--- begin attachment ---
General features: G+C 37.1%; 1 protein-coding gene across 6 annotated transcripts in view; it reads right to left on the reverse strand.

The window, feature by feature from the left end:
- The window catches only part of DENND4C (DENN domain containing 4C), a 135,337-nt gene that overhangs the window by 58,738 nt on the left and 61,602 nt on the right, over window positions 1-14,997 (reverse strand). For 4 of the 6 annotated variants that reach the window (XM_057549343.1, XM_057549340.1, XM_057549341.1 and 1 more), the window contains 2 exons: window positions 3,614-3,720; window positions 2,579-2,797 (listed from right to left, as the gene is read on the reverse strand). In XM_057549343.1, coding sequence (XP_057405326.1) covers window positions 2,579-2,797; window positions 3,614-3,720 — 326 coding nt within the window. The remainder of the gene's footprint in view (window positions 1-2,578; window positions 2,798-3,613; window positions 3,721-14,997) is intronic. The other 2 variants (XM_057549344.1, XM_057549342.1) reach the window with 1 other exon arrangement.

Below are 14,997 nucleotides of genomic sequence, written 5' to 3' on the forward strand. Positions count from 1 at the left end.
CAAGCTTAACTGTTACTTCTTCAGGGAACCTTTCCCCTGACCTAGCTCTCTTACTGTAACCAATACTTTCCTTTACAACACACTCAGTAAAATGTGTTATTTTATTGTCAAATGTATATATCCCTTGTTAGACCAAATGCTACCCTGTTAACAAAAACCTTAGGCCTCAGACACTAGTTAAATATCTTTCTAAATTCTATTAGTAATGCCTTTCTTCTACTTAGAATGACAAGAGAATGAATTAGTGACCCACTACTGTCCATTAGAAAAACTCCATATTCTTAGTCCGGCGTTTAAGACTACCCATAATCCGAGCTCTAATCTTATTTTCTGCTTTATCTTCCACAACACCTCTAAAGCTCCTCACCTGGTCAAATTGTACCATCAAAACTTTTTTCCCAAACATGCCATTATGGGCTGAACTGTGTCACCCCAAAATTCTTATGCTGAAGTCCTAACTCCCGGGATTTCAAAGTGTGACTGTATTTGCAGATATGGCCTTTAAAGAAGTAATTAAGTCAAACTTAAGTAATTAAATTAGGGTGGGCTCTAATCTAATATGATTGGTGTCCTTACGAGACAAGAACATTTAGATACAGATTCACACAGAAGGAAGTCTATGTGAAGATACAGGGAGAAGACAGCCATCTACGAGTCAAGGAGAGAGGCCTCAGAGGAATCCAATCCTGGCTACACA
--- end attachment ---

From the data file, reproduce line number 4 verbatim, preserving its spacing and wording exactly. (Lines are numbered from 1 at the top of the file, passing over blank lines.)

Below are 14,997 nucleotides of genomic sequence, written 5' to 3' on the forward strand. Positions count from 1 at the left end.